There can be few people who haven’t run into Keep Calm And Carry On in some form. The now familiar red-and-white image has been turned into fridge magnets, key rings, mugs, tea towels, phone cases, cushions – almost any product where it will fit.
The original Keep Calm survivor at Barter Books, Alnwick.
It has spread further by being remixed and memeified: Keep Calm And Drink Tea, Now Panic And Freak Out, Change Words And Be Hilarious. It’s a cultural – and marketing – phenomenon. But while it is well-known that Keep Calm originated as British wartime propaganda, the original context is rarely appreciated. Rather than merely being a nostalgic relic of a reassuring past, Keep Calm should be seen as a symbol of terror.
As well as the elegance and simplicity of its design, Keep Calm’s popularity draws on an ideal of stoicism traditionally linked with the British national character. It embodies the “stiff upper lip” of the British people in standing up to Hitler in the Second World War.
In particular, this meant enduring the Blitz, the German bombing of London and other cities between September 1940 and May 1941, with cheerfulness and courage – the so-called Blitz spirit. Despite the terrible suffering and mass casualties inflicted by Hitler’s Luftwaffe, Britain did not give in; instead it survived to play a key role in defeating Nazi Germany.
In fact, the Keep Calm poster had nothing to do with the Blitz at all, as most copies were destroyed before mass bombing began. Its origins lie in the prewar expectation of bombing casualties far higher than the British ever suffered in reality.
The expected holocaust
emilydickinsonridesabmx, CC BY
The theory of “the knock-out blow from the air,” widespread in the 1920s and 1930s, predicted that the next war would begin with shattering air raids by thousands of bombers. The great cities such as London would be destroyed by incendiary bombs and poison gas, causing such intense suffering that morale would collapse.
Millions would flee into the countryside to escape the raids, and the economy would collapse. Surrender would inevitably follow within weeks or even days. The idea of the knock-out blow was extrapolated from the limited experience of the first strategic bombing campaigns of the First World War. Many were also determined to avoid the shocking number of deaths of young men over four years of stalemate and slaughter in the trenches of the Western Front.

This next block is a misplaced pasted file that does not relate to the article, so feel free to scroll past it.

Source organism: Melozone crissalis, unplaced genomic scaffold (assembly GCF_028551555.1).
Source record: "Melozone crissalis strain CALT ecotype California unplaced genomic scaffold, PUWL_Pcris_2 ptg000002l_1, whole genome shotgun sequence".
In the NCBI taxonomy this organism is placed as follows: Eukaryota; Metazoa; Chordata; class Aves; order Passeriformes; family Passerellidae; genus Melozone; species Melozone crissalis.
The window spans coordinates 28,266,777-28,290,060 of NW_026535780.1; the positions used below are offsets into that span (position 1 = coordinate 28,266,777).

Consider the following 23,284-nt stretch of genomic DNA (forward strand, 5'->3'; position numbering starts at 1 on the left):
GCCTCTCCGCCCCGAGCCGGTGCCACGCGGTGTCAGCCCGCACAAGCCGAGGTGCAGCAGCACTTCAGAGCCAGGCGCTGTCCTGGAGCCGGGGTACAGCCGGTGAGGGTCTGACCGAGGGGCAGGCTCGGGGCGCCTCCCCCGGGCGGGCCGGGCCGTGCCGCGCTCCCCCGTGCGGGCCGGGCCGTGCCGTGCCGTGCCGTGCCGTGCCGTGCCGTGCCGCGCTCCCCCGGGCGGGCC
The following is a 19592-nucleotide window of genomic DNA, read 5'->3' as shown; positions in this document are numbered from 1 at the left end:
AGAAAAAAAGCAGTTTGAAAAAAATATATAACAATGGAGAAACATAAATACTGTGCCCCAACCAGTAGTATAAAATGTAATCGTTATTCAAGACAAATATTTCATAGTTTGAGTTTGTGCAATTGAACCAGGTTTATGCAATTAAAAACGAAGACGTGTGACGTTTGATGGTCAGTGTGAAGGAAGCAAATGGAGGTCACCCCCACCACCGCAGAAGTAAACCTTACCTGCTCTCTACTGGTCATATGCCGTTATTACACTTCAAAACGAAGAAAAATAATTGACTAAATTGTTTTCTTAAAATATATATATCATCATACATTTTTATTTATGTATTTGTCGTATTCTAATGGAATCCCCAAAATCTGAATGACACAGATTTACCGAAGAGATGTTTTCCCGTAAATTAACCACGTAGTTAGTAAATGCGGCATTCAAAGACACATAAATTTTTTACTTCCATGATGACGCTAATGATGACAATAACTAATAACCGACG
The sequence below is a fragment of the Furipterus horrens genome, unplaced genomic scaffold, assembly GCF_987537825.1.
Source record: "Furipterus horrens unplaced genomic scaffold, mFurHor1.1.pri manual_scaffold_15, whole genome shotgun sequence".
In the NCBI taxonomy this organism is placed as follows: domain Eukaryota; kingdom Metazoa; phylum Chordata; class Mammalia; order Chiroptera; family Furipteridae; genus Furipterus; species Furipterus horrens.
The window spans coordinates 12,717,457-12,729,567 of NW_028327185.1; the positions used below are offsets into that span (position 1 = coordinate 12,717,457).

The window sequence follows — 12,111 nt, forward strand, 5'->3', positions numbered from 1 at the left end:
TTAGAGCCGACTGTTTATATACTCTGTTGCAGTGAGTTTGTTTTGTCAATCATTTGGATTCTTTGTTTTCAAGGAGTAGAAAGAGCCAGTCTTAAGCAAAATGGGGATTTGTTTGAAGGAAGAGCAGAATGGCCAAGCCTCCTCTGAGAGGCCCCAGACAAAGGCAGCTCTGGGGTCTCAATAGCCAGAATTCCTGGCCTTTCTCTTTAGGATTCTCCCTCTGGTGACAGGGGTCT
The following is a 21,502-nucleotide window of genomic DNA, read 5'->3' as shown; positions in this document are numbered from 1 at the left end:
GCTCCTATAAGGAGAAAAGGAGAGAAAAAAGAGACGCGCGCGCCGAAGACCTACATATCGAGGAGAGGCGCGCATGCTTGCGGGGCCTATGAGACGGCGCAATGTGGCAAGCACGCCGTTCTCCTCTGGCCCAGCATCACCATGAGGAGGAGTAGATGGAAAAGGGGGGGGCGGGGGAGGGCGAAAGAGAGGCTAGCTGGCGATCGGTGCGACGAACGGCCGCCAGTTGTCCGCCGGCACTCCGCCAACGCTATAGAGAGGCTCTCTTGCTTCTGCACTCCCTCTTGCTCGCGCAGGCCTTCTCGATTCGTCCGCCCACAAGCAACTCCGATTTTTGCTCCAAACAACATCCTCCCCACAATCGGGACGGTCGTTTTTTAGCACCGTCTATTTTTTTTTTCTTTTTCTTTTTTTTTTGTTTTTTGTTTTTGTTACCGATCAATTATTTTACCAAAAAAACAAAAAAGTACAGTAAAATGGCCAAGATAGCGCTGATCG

Of course, the catch, if the knock-out blow theory was accurate, was that instead of soldiers it would be civilians who would bear the brunt of the death and destruction in the next war.
By 1939, the scale of the expected attack meant that the British people were facing the prospect of around 2.1 million casualties in the first two months of war, perhaps as many as 170,000 in the first 24 hours alone.
The reality was very different, because the knock-out blow theory was wrong. The Luftwaffe did not attack London immediately upon the outbreak of war, and while 40,000 British civilians were killed in the Blitz, this suffering was spread out over seven months, rather than concentrated in a few weeks.
As terrible as it was, the Blitz was nothing compared to the knock-out blow that was feared before the war. A generation later, former prime minister Harold Macmillan recalled in 1966 that,
We thought of air warfare in 1938 rather as people think of nuclear warfare today.
Keep Calm and friends: the three posters designed by the Ministry of Information in 1939
Keep calm, but why?
The point of the Keep Calm poster was not that it was believed to represent an innate British trait; instead, the fear was that the working classes in particular were all too likely to panic and riot after an intense bombing campaign.
In the summer of 1939, as war with Germany seemed increasingly likely, Ministry of Information planners designed the Keep Calm poster in order to stiffen morale in the event of just such an emergency. Nearly 2.5 million copies were printed. But unlike two other propaganda posters created at the same time, Keep Calm was never publicly displayed on a large scale, because the mass bombing raids that were expected at the start of the war never came.
In April 1940, with the British people having adjusted to the Phoney War and no sign of an impending aerial apocalypse, the vast majority of the Keep Calm posters were pulped and recycled, with only a few making their way into public view.
In 2000, one of these was found in a secondhand bookshop in Northumberland, and this copy eventually launched the modern obsession with this previously obscure piece of propaganda.
Why does all this matter? Even though the origins of Keep Calm are now well-documented, it is still commonly associated with the Blitz.
A recent Guardian article even claimed that
The specific purpose of the poster was to stiffen resolve in the event of a Nazi invasion.
This mistakes the fears of wartime 1940 – when an invasion was very much a possibility – with those of prewar 1939 – when it was barely even considered. But then, in many ways the war that the British actually fought bore little resemblance to the war they expected.
Keep Calm should not be seen as a reassuring affirmation of a supposedly traditional British coolness under pressure. Rather, it’s evidence of a desperate attempt to maintain order in the face of casualties on a scale that might end British civilisation. Kitsch merchandising it may be now, but Keep Calm was first the product of an age of terror.
Authors: Brett Holman, Lecturer in History, University of New England